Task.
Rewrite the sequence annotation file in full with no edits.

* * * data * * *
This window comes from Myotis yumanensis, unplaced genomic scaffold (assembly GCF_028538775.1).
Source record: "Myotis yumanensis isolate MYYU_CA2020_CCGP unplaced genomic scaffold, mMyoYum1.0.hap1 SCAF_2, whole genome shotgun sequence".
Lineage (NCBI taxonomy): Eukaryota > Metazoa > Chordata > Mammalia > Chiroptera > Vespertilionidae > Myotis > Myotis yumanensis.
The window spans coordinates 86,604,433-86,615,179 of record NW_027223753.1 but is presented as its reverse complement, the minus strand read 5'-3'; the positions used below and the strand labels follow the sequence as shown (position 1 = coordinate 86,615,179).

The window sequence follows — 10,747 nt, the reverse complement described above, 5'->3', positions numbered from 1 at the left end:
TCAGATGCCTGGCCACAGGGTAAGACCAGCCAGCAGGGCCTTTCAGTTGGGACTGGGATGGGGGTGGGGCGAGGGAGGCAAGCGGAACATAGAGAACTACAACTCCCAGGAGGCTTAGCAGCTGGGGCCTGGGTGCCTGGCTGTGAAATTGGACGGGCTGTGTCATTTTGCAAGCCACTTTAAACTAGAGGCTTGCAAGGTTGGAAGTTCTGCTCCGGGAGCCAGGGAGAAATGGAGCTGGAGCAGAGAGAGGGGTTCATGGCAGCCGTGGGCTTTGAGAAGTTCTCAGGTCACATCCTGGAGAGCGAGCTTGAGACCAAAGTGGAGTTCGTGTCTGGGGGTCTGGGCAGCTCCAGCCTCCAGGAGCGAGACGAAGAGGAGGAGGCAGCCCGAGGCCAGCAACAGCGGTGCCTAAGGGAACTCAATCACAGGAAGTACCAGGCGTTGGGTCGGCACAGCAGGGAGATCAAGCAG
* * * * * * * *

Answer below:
This window comes from Myotis yumanensis, unplaced genomic scaffold (assembly GCF_028538775.1).
Source record: "Myotis yumanensis isolate MYYU_CA2020_CCGP unplaced genomic scaffold, mMyoYum1.0.hap1 SCAF_2, whole genome shotgun sequence".
Lineage (NCBI taxonomy): Eukaryota > Metazoa > Chordata > Mammalia > Chiroptera > Vespertilionidae > Myotis > Myotis yumanensis.
The window spans coordinates 86,604,433-86,615,179 of record NW_027223753.1 but is presented as its reverse complement, the minus strand read 5'-3'; the positions used below and the strand labels follow the sequence as shown (position 1 = coordinate 86,615,179).

The window sequence follows — 10,747 nt, the reverse complement described above, 5'->3', positions numbered from 1 at the left end:
TCAGATGCCTGGCCACAGGGTAAGACCAGCCAGCAGGGCCTTTCAGTTGGGACTGGGATGGGGGTGGGGCGAGGGAGGCAAGCGGAACATAGAGAACTACAACTCCCAGGAGGCTTAGCAGCTGGGGCCTGGGTGCCTGGCTGTGAAATTGGACGGGCTGTGTCATTTTGCAAGCCACTTTAAACTAGAGGCTTGCAAGGTTGGAAGTTCTGCTCCGGGAGCCAGGGAGAAATGGAGCTGGAGCAGAGAGAGGGGTTCATGGCAGCCGTGGGCTTTGAGAAGTTCTCAGGTCACATCCTGGAGAGCGAGCTTGAGACCAAAGTGGAGTTCGTGTCTGGGGGTCTGGGCAGCTCCAGCCTCCAGGAGCGAGACGAAGAGGAGGAGGCAGCCCGAGGCCAGCAACAGCGGTGCCTAAGGGAACTCAATCACAGGAAGTACCAGGCGTTGGGTCGGCACAGCAGGGAGATCAAGCAG